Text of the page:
Fifth grade students recently began their study of Medieval Art. They have been learning about visual narratives, and how art can tell a story, all year in art class. I introduced them to the 16th-century Stirling Castle in Scotland, where we discovered the beautifully carved Stirling Heads.
Each student was asked to create a ceramic plaque of.their personal hero. They listed three honorable qualities, three physical characteristics, and three symbols to describe their hero. Students first planned on paper before applying their design to clay.
Students used a slab-construction method to create a relief sculpture of their personal heroes. They added details with bits of clay and carvings. Each student created a ring a symbols around their hero.
Below is a video clip we watched in class to better experience the Stirling Castle:
Below is a video-demonstration of slab-construction:
Below are student examples, from start to finish:
"My dad is my hero because he helps me with homework, and he builds and flies planes."
"My mom is my hero because she works in a hospital, helps people, and she is very nice."
"My dad is my hero because he is smart, kind and fun."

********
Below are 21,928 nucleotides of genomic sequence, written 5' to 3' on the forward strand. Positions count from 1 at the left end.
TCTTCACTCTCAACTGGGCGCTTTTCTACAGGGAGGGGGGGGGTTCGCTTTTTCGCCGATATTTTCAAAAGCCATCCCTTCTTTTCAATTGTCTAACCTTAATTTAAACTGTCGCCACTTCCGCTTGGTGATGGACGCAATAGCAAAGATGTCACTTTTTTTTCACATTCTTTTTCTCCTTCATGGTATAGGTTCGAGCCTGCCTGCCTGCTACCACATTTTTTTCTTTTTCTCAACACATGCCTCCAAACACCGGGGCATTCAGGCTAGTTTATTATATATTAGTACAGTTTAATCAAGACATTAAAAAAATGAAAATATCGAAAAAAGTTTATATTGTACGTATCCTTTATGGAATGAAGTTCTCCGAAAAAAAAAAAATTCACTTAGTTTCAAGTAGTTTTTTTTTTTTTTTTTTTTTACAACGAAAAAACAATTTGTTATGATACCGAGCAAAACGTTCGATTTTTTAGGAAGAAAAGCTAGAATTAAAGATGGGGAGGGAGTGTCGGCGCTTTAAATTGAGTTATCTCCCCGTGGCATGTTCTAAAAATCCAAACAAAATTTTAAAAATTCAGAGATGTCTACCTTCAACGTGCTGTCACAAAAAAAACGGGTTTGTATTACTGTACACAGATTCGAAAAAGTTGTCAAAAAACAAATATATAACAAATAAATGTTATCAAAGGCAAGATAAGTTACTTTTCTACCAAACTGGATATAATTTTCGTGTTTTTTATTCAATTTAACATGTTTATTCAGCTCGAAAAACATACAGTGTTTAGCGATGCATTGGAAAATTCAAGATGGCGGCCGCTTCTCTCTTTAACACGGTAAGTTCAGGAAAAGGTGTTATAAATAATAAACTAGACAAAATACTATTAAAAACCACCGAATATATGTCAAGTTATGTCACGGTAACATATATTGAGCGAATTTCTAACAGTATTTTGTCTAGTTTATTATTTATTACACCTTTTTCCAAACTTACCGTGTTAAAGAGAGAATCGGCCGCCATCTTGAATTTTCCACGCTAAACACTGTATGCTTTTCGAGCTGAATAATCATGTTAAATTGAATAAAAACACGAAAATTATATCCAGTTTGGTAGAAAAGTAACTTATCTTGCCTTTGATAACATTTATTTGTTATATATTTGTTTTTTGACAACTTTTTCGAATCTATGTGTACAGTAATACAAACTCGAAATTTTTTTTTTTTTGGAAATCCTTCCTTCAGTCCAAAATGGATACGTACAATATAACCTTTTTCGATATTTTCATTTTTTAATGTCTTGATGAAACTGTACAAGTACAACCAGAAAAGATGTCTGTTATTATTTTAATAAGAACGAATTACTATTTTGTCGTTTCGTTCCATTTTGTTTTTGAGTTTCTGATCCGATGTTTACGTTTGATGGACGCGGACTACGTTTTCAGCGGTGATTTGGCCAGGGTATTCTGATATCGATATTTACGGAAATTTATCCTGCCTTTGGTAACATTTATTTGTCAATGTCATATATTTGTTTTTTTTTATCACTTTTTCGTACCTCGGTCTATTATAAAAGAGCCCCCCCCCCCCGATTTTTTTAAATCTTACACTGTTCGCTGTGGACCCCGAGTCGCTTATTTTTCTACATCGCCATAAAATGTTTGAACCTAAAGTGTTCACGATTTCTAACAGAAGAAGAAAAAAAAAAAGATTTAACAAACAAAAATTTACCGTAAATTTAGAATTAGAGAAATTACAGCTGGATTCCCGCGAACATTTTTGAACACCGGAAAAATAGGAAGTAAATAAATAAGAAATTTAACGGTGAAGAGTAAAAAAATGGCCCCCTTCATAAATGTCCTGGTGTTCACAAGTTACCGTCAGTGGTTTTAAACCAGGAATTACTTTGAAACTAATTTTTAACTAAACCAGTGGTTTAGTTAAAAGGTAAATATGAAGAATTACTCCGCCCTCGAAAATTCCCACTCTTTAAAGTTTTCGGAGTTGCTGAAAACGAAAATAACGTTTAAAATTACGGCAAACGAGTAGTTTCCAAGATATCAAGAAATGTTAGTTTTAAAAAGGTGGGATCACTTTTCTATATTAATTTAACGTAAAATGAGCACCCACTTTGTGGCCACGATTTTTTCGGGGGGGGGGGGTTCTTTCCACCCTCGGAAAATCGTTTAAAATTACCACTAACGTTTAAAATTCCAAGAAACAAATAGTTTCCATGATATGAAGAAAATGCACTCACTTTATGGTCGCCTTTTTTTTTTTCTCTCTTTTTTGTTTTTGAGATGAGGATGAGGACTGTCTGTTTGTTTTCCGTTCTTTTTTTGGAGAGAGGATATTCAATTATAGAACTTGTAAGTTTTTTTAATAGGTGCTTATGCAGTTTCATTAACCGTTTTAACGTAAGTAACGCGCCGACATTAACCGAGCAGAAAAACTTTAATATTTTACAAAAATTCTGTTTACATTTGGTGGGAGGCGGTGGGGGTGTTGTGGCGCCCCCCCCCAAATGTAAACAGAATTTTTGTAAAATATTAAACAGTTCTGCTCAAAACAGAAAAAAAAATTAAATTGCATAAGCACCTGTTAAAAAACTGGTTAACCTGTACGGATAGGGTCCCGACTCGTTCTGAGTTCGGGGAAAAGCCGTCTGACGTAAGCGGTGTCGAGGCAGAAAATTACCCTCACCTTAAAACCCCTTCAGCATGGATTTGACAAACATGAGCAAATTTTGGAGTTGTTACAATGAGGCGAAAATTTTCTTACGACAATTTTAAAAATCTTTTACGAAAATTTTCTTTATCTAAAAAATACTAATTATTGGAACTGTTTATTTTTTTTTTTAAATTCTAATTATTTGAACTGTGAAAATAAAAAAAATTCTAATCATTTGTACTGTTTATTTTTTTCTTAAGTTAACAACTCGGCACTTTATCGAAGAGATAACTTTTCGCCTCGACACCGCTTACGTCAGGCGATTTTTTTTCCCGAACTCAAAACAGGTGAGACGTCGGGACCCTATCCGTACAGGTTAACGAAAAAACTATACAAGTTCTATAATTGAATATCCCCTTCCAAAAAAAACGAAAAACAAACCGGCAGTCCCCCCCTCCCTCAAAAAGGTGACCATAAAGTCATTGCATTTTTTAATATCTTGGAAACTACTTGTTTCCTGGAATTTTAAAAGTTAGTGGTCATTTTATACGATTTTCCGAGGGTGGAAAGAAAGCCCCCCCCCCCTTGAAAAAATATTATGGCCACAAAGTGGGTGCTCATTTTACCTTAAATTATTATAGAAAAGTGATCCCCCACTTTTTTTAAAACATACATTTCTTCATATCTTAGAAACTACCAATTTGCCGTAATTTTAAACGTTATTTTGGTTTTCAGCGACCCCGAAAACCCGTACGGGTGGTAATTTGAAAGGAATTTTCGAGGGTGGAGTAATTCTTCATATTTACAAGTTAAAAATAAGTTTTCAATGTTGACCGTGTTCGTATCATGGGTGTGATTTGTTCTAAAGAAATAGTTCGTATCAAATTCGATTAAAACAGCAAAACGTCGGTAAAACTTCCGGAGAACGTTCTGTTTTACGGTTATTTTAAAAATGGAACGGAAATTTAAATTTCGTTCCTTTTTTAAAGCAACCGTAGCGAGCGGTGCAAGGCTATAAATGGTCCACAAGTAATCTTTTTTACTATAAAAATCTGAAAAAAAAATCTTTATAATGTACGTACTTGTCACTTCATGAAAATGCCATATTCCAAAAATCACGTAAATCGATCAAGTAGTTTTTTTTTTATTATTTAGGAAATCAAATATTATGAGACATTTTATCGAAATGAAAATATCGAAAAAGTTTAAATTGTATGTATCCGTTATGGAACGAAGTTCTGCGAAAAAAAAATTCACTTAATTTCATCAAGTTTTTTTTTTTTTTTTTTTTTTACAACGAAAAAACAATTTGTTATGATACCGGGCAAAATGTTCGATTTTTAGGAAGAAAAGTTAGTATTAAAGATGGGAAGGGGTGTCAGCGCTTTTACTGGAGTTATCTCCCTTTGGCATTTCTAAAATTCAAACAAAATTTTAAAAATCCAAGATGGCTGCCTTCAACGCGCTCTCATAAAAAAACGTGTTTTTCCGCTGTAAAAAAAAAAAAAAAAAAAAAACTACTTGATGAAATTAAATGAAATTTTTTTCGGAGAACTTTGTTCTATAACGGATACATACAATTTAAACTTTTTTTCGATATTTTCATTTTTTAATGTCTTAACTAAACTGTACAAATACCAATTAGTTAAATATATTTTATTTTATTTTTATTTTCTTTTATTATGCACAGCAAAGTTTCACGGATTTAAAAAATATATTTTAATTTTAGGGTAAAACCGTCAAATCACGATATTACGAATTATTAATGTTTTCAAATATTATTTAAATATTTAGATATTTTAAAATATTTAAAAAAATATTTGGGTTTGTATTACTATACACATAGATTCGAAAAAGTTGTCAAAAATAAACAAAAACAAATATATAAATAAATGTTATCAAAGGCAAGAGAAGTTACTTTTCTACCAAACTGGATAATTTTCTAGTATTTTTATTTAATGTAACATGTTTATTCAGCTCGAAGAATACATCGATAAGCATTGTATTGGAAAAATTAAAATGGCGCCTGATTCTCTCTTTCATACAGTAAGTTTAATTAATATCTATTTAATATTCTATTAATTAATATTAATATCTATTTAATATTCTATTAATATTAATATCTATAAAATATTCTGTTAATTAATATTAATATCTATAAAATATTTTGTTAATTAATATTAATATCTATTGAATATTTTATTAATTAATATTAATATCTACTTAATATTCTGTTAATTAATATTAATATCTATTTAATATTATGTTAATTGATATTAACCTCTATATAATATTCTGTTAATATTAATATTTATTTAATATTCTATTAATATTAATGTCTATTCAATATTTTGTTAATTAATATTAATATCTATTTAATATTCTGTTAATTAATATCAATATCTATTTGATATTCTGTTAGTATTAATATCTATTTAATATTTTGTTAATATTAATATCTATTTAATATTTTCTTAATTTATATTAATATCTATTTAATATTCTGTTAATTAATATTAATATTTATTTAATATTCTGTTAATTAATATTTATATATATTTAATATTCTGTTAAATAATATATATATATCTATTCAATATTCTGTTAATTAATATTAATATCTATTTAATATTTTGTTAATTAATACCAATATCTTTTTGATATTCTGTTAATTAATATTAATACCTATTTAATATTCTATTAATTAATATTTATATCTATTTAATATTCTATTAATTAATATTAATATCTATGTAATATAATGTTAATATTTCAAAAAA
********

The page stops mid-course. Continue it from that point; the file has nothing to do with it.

"My grandma is my hero because she is very nice, always gives me candy, and cares for me when I am sick."
All of our fifth grade students will showcase their hero plaques at this year's "Night at the Gallery" district art show on Friday, May 2nd. We hope to see you there!
Sixth grade students recently completed a Baroque-inspired self-portrait. This year, I wanted to assess student skill levels at the beginning of the unit to compare to their finished projects. On the first day of our Baroque portrait unit, I gave each student a mirror and asked them to draw a self-portrait and use a range of value. I collected all of the portraits and filed them away for safe keeping.
Over the next few class periods, we began studying face proportions, shapes and how to apply value correctly. I demonstrated how to draw the eyes, nose and mouth as students followed along in their sketchbooks. I distributed step-by-step instruction sheets to each table for students to reference while they practiced. We also watched video clips of professional and student artists explaining how they draw the face.
At the end of our unit, I asked the students to again draw their self-portrait and apply the techniques they had learned.
Below are side-by-side examples of student growth.
See more student work here.
Mr. DeWilde's Blog
I post information about projects and learning experiences from my curriculum.